As open storage, the archive space brought numerous conservation challenges in terms of environmental controls and infestation risks. We also identified that some garments needed more strict handling and storing rules than others due to their conservation condition, value or the type of material prone to infestation.

Westminster Menswear Archive space,©whitelineprojects, 2016

Westminster Menswear Archive space,©whitelineprojects, 2016

Taking all those considerations into account, it became obvious that a compromise and a balance for minimising all those factors had to be taken. Therefore, we chose beautiful tyvek bags and museum conservation boxes only for those garments at higher risk.

In particular to those hidden pieces, the swing tags with information and images became crucial to minimise the need to handle the garments unnecessarily. In order to create a consistent and modern aesthetic for the garment images, a Styleshoot machine was acquired. Mostly used within retail to photograph large volumes of items within a short amount of time, this has enabled the team to create images for both internal records as well as for external promotional use for the archive. Social media tools such as Instagram and Facebook enable both students and members of the industry to keep up to date with new acquisitions and get a sense of the archive’s importance as a design resource.

Designers collection. Garments at risk of infestation stored in tyvek bags.  ©whitelineprojects, 2017

Designers collection. Garments at risk of infestation stored in tyvek bags.  ©whitelineprojects, 2017

We would like to give our thanks to the following people involved in this project:

The invaluable help of our intern Daniela Monasterios Tan, and Robert Newman, an MA Menswear student at University of Westminster.

To Ike Rust, MA Menswear director, and Robert Leach, BA Fashion Design senior lecturer, for their advice and support.

And finally to Andrew Groves for granting us such a great opportunity to work on this project.

THE UNTOLD STORY OF WOMEN'S ROLE durINg THE Spanish civil war

Last month marked the 80th anniversary of the start of the Spanish Civil War (1936-39). In this article, we want to focus on the role of women during these years.  

Similar to WWII Britain, women during the Spanish Civil War took up the traditional roles of men when they had to go to war, such as manual labour in factories and agriculture. It was through this process that women for their own voice; forming collectives, as well as publishing cultural journals and newspapers.   

This involvement of women during the Spanish Civil War would empower them and therefore reinforce their importance beyond traditional roles within society. The following photographic accounts and propaganda posters from the time, are testament to that change. 

Militia women, Guadalajara. Image: Libcom Write here...

Militia women, Guadalajara. Image: Libcom

Write here...

Mechanic members of Mujeres Libres, the anarchist women's organisation. Image: Libcom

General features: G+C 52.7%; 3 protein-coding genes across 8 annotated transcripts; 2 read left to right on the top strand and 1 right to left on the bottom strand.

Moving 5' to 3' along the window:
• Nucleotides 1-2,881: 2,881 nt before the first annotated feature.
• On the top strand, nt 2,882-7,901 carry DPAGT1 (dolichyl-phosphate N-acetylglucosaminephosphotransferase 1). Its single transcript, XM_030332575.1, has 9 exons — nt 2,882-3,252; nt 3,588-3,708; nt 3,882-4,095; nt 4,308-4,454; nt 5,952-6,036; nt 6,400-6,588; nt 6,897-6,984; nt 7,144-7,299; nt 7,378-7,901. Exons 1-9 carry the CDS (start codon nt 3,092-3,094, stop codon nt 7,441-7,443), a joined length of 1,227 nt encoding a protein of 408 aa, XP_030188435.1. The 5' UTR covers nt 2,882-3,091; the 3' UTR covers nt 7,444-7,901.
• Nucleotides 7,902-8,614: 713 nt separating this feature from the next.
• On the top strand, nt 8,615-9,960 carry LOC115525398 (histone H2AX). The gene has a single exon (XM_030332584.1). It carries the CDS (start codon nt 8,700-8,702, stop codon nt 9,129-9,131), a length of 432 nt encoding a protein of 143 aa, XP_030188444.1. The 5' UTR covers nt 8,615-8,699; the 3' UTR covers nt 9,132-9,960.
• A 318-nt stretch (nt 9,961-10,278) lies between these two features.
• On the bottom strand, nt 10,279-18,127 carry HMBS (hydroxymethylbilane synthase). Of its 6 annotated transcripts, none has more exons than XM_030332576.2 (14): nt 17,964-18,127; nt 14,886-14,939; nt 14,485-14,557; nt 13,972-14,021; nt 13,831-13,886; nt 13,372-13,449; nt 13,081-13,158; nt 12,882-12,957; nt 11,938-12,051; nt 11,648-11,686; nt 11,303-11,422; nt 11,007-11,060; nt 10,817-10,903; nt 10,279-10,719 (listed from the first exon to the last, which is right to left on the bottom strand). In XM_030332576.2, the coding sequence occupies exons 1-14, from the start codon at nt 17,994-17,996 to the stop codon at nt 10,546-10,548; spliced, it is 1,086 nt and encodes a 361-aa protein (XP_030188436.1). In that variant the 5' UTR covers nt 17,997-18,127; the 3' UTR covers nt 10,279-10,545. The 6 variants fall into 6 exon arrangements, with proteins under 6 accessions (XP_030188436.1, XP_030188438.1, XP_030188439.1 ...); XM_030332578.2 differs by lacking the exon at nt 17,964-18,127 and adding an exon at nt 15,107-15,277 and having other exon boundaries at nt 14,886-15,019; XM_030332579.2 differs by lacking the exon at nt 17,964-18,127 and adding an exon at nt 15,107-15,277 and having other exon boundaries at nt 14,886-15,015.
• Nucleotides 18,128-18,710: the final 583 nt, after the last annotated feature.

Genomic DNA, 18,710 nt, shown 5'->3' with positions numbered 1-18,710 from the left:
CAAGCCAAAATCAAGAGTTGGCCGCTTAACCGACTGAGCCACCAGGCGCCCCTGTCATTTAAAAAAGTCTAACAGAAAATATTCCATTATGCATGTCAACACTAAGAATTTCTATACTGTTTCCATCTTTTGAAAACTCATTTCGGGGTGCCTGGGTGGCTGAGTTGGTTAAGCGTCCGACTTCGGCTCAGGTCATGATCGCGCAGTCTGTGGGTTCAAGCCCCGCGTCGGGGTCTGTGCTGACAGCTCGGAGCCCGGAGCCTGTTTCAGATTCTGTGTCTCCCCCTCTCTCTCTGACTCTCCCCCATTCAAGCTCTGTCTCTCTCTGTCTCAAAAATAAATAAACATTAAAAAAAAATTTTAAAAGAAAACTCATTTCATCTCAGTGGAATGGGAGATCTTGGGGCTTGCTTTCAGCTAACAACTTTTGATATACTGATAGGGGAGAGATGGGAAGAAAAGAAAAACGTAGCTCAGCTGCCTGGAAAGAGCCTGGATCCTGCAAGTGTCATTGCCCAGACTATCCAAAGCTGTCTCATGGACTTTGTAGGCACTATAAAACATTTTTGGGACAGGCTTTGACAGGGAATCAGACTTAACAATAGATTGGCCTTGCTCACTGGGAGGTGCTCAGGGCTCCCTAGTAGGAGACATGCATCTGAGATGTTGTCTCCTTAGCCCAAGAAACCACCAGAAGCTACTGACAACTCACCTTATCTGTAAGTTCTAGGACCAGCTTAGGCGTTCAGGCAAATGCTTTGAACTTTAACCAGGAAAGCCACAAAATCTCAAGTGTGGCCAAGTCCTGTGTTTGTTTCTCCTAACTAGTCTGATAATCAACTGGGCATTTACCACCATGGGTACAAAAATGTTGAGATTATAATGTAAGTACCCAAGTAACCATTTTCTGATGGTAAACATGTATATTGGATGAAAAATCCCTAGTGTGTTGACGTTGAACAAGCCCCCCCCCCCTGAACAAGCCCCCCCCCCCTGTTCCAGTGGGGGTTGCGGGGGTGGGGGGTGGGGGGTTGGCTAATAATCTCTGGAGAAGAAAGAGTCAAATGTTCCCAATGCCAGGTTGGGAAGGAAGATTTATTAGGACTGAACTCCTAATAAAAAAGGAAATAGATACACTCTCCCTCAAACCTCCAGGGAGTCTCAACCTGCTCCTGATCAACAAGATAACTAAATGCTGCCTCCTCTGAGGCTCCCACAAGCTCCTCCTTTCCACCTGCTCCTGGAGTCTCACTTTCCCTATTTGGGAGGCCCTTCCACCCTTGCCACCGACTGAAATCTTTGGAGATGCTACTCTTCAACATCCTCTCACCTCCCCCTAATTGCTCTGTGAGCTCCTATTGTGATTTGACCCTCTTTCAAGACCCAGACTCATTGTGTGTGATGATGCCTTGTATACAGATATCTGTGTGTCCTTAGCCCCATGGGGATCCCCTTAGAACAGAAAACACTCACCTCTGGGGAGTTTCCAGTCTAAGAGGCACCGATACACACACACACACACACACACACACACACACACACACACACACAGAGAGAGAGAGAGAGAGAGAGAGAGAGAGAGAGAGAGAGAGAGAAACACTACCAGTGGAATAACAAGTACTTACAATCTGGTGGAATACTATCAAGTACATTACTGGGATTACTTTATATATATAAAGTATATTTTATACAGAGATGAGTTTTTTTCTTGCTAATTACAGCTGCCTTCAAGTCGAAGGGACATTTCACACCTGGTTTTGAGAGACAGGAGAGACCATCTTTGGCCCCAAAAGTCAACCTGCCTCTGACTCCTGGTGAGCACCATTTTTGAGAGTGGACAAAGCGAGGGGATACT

Mechanic members of Mujeres Libres, the anarchist women's organisation. Image: Libcom

Militia women, Madrid, 1937. Image: Entre Hilos y Cuerdas

Militia women, Madrid, 1937. Image: Entre Hilos y Cuerdas

Female Chauffeur of Valencia's Communist Regiment. Image: art.com

Female Chauffeur of Valencia's Communist Regiment. Image: art.com

Image: Civil War Advertisement

Image: Civil War Advertisement

Image: Civil War Advertisement

Image: Civil War Advertisement

Image: Civil War Advertisement

Image: Civil War Advertisement

Image: Alba Archives

Image: Alba Archives

 

 

 

 

Diversity in the Modelling Industry: Novelty or Norm?

Diversity in the modelling industry: is it becoming the norm...or is it still very much a novelty? Whereas the Oscars controversy highlighted the underrepresentation of African American actors (but interestingly not other ‘minorities’ such as Asian or Hispanic), the current discussion involves the underrepresentation of most ethnicities from the fashion radar. It’s also sadly nothing new and the very fact we are still discussing it conveys how much an issue it still is. 

Up until the past decade or so, ethnic minorities within the model industry were approached with a kind of tokenism and treated with as an exotic novelty; notable examples being Iman and Grace Jones in the 1970s and 80s and Alek Wek in the late 90s.

A notable change came in the mid-noughties in the form of market driven representation. Asian models (primarily from the Far-East) started appearing in their numbers on the catwalks. Coinciding with the birth of Vogue China in 2005 , this made sense from a commercial perspective, considering the overwhelming consumer spending power that was the Chinese luxury market. Fast forward to 2016, the slightly weakening economy in China has fortunately not equated to less of a Far-East representation in model casting. The formula for diversity within the modelling industry is however not clear cut. Despite India being a major superpower and one of the largest populations on the planet poorly under represented as one of the world’s burgeoning superpowers. 

It’s not only to do with casting models with multi-ethnic heritage, it's also about celebrating it. Despite the mixed heritage of models such as Gigi Hadid (Dutch and Palestinian) her image is still very much White Caucasian. Whereas Lineisy Montero, with her Puerto Rican heritage, stood out from the crowd on the Prada catwalk for sporting a more natural hairstyle, in contrast to the style used for the rest of the line-up. And whether you love or hate Olivier Rousteing and his takeover of the French house Balmain, his introduction of a more multicultural world of strong global female power certainly promotes a more representational image. 

Lineisy Montero, Prada SS'16

Lineisy Montero, Prada SS'16

If the objective of models to represent the consumer and their aspirations, we still have a long way to go. According to The Fashion Spot, in the Spring 2016 catwalk shows, 77.6% of models were white, which marks the latest in a gradual improvement from 80% in Autumn 2015 and 83% in the previous season.

There are many aspects of the fashion industry which have been criticised as archaic. Just as it was slow to adopt digital, it may be even slower to accurately represent global consumers. There is hope though, with an increasingly diverse new crop of models each season, as well as more experimental approach to casting. 

Claire Barrow Presentation SS'16

Claire Barrow Presentation SS'16

As seen in our article on last season’s presentations in London, emerging designers such as Claire Barrow and Ashley Williams some have gone one step further in casting not only women of differing shapes, ages and sizes, but also male and transgender models. Initially, seen as a statement, it could be a vision as what’s to come.

Transgender model, Andreja Pejic

Transgender model, Andreja Pejic

So what’s next? Starting with Burberry’s choice to combine the the shows for mens’ and womens’ collections; men modelling women’s clothing and vice versa; the rise of transgender models such as Andreja Pejic, there seems to be a shift in the high fashion system and could be indicative of a soon to be wider change within the industry, therefore making a former novelty the norm.